by Hatty Lee. Photography by Still1
San Diego campus. Flor y Cantor Gallery, Humanities hallway. A selected few practice here every weekday for two to three hours in the evening. It’s a hard linoleum floor. There’s no protection. They don’t care. They put on their gear: jersey shorts, sleeveless shirts and sweats. A Macbook blares a dancehall mashup, jazzy big bands with horns and snares and loud beats on repeat.
Head spins and quick feet — they do in seconds what takes yoga gurus years to train. They are The Calamities, a breaking crew based in San Diego, and the “little brother crew” Forbidden Skillz Clan. Binly Krysada Phounsiri — the founder, also known on the floor as “Lancer” or “Lance LaRock” — stretches with Jacob “Shyism” Kang and Ian “Damon” Peeble. More kids walk in — typical skater boys with skinny jeans and plaid shirts, one sporting a hipster mustache. I get introduced to all of them, Joriel “Jor Vicious” Jose, Justin “Season” Sazon, and Wesley Jonson.
“To bring back the importance of originality, style, and identity in a breaker’s movement,” reads The Calamities’ Tumblr page. ‘Movement?’ I ask.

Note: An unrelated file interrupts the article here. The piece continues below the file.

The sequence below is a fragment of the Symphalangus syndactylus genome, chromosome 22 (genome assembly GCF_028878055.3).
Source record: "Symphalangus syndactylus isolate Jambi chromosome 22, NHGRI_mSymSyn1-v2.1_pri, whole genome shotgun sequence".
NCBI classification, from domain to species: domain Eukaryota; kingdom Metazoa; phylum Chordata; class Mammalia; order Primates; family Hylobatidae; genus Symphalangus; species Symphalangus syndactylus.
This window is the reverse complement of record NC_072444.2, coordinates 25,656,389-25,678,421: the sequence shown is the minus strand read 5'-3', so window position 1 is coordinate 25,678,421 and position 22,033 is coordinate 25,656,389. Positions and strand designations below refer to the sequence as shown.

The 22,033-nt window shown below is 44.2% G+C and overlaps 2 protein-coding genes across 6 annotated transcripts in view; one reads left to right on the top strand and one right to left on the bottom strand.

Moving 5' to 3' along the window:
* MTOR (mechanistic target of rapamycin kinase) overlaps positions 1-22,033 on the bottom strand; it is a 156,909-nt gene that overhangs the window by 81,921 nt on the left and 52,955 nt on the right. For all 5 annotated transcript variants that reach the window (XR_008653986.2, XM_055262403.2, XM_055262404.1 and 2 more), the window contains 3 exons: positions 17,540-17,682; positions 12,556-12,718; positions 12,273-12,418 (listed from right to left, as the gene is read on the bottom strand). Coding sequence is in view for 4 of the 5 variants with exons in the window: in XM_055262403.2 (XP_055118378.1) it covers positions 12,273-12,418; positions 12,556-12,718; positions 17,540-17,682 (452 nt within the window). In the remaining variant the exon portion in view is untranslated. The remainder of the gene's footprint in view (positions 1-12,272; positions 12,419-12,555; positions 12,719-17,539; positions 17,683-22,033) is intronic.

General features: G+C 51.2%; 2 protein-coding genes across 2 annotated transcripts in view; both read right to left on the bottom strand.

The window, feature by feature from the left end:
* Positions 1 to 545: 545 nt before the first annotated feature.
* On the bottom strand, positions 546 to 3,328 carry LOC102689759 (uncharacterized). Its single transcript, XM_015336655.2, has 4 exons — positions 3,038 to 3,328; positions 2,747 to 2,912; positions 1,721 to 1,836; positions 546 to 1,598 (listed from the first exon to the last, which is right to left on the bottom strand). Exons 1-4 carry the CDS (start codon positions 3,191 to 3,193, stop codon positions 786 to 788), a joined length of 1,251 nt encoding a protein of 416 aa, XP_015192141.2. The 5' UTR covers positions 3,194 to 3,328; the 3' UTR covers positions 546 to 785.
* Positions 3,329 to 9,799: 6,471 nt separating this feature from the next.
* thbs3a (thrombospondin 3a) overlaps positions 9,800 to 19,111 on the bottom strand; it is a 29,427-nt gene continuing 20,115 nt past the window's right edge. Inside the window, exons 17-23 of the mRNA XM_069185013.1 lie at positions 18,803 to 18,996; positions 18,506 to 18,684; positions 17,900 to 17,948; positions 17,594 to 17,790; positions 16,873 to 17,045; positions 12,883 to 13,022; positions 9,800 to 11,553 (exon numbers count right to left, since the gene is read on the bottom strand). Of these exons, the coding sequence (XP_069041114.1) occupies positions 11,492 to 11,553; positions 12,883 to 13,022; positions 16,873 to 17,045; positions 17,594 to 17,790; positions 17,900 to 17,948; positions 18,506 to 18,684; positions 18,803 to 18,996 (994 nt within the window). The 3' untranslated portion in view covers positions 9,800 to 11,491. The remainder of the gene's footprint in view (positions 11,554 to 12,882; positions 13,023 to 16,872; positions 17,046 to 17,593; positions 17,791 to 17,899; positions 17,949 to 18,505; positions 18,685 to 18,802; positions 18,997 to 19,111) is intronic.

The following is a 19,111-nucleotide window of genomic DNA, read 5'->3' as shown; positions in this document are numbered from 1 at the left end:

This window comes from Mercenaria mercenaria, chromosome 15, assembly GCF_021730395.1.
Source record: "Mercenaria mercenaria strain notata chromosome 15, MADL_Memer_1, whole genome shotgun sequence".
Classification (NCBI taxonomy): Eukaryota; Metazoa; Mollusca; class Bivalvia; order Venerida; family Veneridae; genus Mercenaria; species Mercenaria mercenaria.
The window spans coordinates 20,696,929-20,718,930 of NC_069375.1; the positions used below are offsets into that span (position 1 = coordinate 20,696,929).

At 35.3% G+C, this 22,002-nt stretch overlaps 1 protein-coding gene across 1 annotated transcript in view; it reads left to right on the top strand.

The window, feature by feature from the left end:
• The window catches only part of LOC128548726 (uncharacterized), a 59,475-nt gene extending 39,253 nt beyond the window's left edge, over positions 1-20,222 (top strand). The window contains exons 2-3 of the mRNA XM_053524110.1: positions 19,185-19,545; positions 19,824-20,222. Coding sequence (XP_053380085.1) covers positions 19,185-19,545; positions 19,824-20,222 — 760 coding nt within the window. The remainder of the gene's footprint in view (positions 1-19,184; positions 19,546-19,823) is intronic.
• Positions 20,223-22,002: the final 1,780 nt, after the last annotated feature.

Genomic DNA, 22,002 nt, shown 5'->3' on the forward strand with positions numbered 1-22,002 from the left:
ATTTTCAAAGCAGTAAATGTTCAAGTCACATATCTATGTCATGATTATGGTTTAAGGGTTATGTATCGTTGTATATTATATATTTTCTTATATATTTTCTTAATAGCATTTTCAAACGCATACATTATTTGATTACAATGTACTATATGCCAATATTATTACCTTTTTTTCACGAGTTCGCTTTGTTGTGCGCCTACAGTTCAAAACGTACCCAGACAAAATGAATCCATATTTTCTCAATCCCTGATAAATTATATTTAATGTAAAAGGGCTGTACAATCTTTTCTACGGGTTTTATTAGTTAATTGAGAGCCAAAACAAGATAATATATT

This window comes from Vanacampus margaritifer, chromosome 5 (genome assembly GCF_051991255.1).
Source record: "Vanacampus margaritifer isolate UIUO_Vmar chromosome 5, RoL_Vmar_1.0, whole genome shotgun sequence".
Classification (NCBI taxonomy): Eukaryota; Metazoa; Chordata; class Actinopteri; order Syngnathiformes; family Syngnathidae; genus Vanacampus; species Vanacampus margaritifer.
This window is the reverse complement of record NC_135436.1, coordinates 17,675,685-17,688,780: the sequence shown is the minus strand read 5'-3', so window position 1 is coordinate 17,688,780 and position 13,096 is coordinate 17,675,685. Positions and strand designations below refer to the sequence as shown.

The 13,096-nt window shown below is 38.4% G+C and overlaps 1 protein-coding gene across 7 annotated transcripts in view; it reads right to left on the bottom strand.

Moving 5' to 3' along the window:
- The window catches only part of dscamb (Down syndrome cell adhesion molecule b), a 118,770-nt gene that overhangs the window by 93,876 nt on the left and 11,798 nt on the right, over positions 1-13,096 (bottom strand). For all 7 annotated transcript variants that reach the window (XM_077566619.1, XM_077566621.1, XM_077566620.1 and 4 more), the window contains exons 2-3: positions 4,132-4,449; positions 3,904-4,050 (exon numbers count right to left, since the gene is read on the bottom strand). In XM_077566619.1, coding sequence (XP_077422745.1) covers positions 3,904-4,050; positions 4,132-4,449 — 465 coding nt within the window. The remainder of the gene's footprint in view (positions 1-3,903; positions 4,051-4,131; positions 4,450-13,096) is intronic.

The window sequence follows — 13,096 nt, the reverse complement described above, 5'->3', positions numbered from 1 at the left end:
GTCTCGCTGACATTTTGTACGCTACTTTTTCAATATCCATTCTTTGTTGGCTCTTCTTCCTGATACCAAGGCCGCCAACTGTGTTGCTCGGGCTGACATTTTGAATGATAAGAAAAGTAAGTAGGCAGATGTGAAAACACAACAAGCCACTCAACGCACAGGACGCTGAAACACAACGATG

posted by Hatty
She stayed in Detroit when so many people had left. She decided that there was something in the life of that city worth throwing her whole lot into. She helped people re-imagine what new urban cores could look like — urban farmers, teachers, labor organizers, journalists, artists, everyone, all connected to the everyday reality of the city, the lives of the residents, the streets, the land.
Her name, Grace Lee Boggs, had only recently become familiar to me through Isaac Miller. An educator/organizer/writer and a sick slam poet from Cal, Isaac talked about Detroit often — where Grace had lived and worked for the last 50 years. Now anyone Issac thought awesome must be somebody; this Grace Lee Boggs must be one badass movement leader. So when all my social media feed began to explode with a news of her speaking engagement in San Francisco Chinatown, I knew I was going. On March 3 at 1pm, community-based organization staff and youth from all over the Bay Area including myself and a few SF Board of Supervisors packed the Chinese Culture Center, all eager to hear this 96-year-old woman.